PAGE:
Sikorsky Aircraft Corp. on Friday flew for the first time its next-generation light-attack helicopter, the S-97 Raider.
The test flight took place at the company’s developmental flight center in West Palm Beach, Florida. It comes as its parent company, United Technologies Corp., mulls a possible sale of the 90-year-old rotorcraft manufacturer.
The chopper’s coaxial design features counter-rotating rotor blades and a push propeller, among other innovations, that will allow it to fly much faster and farther than today’s choppers.
The Raider was initially designed to target a potentially $16 billion U.S. Army weapons acquisition program called the Armed Aerial Scout to replace the OH-58 Kiowa Warrior, one of the smallest helicopters in the fleet. The service put the acquisition effort on hold due to budget restrictions.
But Sikorsky, which also makes the Army’s UH-60 Black Hawk helicopter and numerous other aircraft, still plans to sell the coaxial design both domestically and internationally. The company, along with several dozen supplies, have spent tens of millions of dollars designing and developing the technology.
“The aircraft was rock solid,” test pilot Bill Fell said of the test flight, according to Sikorsky’s Twitter account.
“We were completely ready to take on this task & we hit it out of the park today,” chief engineer Andy Bernhard said in another Tweet.
While Sikorsky is one of the world’s largest helicopter-makers with $7.5 billion in annual sales, it has seen its defense and energy markets shrink amid the end of large-scale, U.S.-led ground wars in Iraq and Afghanistan, as well as a drop in global oil prices driven by surging U.S. production, according to an article this month in The Wall Street Journal.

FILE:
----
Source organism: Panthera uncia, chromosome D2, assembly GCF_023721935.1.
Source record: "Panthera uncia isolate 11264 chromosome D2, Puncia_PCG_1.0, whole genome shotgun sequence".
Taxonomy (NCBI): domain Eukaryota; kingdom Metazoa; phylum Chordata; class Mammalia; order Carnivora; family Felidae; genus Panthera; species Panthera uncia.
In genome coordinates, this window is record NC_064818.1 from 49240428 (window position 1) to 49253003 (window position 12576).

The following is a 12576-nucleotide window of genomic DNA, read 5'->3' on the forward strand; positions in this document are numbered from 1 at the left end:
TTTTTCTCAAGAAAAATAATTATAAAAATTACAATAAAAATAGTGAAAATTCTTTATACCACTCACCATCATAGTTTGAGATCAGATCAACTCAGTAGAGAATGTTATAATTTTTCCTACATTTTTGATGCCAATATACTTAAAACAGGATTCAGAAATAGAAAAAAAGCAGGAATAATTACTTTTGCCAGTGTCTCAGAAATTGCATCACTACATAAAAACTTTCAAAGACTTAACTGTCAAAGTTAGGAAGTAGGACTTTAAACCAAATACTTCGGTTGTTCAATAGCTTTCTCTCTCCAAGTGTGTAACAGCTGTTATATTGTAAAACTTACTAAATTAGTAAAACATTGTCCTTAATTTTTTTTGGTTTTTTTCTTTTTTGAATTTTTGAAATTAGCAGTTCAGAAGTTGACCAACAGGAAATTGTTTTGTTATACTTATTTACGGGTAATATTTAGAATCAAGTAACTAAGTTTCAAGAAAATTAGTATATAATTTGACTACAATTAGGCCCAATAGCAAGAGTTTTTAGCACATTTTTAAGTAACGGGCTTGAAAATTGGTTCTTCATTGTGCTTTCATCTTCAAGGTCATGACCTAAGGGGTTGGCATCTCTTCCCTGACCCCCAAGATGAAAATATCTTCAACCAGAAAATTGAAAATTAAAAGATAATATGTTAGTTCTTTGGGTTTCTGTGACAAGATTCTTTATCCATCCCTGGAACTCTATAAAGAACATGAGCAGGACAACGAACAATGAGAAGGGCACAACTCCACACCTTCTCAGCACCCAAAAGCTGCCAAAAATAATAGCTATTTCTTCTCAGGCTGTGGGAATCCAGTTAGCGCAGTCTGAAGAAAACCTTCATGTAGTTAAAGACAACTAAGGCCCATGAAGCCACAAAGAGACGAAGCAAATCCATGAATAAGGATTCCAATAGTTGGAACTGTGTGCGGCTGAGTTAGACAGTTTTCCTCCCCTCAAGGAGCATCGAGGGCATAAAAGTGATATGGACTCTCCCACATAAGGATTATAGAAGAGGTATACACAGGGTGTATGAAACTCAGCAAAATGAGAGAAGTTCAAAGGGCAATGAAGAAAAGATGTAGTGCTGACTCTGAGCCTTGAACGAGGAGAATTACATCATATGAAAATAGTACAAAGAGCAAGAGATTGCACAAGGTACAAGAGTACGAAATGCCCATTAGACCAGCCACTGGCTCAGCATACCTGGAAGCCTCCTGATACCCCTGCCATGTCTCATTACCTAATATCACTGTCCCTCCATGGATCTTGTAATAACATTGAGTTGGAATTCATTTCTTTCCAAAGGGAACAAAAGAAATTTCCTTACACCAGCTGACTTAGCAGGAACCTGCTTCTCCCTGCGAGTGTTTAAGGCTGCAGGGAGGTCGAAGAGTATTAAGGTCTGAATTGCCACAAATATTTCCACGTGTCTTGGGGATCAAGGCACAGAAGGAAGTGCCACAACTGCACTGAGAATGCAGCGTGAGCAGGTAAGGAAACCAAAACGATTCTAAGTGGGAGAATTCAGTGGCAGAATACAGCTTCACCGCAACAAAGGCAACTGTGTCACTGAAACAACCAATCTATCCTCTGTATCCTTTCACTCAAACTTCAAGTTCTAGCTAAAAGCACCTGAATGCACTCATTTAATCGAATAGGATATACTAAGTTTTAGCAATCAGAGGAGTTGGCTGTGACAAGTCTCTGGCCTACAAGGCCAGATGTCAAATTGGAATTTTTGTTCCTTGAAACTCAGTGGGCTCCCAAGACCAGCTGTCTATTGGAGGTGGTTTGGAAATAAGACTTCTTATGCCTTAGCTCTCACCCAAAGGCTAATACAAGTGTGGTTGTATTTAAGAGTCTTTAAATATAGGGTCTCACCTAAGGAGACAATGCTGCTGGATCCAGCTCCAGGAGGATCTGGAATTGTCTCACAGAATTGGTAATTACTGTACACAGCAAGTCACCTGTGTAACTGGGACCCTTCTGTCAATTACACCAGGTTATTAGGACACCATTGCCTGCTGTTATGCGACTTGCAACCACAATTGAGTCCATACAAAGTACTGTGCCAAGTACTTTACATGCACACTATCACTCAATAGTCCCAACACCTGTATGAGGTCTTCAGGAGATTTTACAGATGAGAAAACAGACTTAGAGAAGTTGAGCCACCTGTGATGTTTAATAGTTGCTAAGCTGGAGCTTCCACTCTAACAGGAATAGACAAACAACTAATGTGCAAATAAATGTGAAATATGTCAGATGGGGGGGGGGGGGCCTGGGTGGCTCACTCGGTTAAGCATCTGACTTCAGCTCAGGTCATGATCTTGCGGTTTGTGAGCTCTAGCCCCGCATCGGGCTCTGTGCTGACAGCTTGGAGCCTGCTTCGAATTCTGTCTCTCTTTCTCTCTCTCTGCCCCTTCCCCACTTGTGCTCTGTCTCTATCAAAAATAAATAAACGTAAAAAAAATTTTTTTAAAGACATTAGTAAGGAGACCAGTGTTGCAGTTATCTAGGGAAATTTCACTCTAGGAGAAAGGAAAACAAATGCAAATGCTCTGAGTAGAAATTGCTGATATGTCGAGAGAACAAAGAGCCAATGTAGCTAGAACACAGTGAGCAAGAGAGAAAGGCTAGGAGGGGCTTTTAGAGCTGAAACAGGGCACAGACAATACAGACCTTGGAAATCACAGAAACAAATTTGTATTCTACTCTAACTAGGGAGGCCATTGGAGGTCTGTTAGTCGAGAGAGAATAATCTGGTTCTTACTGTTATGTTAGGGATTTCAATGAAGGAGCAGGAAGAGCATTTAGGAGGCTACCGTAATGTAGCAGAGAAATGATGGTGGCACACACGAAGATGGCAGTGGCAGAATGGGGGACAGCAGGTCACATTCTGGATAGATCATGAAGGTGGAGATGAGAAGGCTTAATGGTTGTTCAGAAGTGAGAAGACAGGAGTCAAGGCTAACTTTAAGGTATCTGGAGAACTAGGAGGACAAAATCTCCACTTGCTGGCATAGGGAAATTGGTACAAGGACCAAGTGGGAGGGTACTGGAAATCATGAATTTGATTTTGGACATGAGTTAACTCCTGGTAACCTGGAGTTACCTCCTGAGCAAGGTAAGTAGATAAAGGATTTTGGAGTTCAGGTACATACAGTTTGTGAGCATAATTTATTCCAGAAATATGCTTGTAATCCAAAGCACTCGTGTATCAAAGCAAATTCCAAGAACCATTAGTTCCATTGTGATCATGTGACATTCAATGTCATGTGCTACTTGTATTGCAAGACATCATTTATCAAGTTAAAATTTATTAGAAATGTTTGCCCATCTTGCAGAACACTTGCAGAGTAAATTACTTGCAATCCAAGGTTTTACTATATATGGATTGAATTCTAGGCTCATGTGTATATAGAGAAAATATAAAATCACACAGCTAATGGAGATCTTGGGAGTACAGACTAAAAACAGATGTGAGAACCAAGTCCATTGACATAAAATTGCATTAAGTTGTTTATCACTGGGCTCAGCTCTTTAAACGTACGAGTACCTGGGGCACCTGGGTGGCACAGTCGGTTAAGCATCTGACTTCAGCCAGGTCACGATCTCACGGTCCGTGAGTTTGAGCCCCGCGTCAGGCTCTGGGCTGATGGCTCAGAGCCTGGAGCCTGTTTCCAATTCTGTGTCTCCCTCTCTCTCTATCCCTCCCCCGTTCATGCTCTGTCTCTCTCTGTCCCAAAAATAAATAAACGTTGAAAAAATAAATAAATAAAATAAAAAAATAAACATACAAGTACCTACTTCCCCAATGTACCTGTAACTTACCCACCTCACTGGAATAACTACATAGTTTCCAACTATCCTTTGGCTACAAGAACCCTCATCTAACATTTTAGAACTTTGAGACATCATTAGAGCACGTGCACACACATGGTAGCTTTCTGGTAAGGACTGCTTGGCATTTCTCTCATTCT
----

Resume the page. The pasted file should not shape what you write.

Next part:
“UTC is exploring strategic alternatives for Sikorsky, which could include a sale or spinoff,” spokesman John Moran told the newspaper.
The Raider, rolled out during a glitzy ceremony in October at the company’s hangar in Jupiter, Florida, is one of two built for demonstration purposes. Most of the flight testing will take place in 2015.
Sikorsky in 2010 and 2011 flew an experimental prototype of the design called the X2 that reached speeds of up to 250 knots, or 290 miles per hour. By comparison, the Kiowa Warrior has a top speed of about 120 knots, or 140 miles per hour.
Sikorsky has also teamed with Boeing Co., which helps make the V-22 Osprey tilt-rotor aircraft, in proposing the SB>1 Defiant, a larger coaxial design, for the Army’s Joint Multi-Role technology demonstrator program, or JMR.